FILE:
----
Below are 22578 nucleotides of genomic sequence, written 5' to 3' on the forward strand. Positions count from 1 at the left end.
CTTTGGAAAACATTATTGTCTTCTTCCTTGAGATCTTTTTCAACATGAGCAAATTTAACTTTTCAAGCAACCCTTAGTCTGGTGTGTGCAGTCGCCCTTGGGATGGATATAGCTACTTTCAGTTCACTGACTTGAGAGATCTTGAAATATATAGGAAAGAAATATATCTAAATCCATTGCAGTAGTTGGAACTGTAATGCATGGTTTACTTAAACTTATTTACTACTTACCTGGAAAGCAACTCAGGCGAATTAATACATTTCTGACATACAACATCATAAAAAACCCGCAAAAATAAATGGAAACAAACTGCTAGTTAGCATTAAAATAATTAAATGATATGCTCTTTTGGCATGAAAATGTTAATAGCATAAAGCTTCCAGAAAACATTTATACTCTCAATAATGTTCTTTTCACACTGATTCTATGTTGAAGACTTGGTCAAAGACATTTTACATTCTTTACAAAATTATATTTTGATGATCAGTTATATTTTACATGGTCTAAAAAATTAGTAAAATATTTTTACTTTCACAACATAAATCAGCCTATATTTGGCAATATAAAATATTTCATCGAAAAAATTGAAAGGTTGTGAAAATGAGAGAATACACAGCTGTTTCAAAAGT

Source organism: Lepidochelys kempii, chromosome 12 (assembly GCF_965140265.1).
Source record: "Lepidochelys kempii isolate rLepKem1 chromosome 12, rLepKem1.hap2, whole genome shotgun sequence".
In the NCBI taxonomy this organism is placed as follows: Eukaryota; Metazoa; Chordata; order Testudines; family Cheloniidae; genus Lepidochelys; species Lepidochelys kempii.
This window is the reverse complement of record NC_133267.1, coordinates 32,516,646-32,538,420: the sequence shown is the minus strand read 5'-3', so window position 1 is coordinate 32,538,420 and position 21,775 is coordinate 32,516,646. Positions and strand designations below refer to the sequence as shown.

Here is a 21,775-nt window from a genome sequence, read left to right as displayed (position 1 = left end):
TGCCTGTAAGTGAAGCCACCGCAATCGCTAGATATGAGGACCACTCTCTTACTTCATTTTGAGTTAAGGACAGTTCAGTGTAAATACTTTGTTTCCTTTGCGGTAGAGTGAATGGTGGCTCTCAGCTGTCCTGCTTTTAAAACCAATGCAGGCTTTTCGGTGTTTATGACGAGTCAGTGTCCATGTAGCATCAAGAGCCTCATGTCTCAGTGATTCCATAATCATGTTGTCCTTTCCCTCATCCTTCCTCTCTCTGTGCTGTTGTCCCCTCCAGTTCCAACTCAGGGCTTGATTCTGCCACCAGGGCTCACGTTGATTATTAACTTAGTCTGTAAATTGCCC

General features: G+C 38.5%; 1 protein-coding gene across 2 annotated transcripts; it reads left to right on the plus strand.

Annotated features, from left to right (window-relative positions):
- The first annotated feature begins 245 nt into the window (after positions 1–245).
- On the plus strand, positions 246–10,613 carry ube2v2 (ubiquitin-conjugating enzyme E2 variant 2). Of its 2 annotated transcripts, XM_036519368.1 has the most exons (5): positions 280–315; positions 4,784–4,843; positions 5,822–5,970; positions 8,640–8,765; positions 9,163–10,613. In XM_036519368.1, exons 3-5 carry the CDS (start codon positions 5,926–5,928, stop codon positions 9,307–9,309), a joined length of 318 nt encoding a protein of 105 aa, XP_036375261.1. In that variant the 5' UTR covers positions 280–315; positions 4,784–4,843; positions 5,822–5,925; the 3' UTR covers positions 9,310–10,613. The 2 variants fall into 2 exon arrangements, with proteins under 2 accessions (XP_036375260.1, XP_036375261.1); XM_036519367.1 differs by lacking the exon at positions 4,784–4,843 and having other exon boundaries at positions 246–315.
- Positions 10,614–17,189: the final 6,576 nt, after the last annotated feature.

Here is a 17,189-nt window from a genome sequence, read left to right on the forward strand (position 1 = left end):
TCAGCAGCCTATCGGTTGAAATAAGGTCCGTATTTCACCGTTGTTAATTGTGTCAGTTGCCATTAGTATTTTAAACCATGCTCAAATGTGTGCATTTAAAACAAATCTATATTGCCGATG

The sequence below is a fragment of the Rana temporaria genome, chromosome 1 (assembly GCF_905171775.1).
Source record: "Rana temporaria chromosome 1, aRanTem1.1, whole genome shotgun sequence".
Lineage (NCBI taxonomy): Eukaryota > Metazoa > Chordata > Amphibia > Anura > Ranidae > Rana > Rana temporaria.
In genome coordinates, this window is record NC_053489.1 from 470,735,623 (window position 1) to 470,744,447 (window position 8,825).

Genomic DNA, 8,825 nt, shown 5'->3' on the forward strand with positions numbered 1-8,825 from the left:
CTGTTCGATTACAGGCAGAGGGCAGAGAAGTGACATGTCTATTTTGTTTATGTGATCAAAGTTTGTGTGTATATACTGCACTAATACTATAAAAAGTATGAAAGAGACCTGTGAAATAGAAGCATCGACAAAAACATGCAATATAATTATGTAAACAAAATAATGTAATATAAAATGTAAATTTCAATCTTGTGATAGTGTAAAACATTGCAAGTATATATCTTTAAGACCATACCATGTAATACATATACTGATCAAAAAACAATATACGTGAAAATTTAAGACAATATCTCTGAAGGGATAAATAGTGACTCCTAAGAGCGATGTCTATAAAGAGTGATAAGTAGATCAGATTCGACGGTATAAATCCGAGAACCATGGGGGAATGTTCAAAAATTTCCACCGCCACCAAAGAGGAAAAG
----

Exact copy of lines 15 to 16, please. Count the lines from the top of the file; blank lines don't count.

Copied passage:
TCAGCAGCCTATCGGTTGAAATAAGGTCCGTATTTCACCGTTGTTAATTGTGTCAGTTGCCATTAGTATTTTAAACCATGCTCAAATGTGTGCATTTAAAACAAATCTATATTGCCGATG

The sequence below is a fragment of the Rana temporaria genome, chromosome 1 (assembly GCF_905171775.1).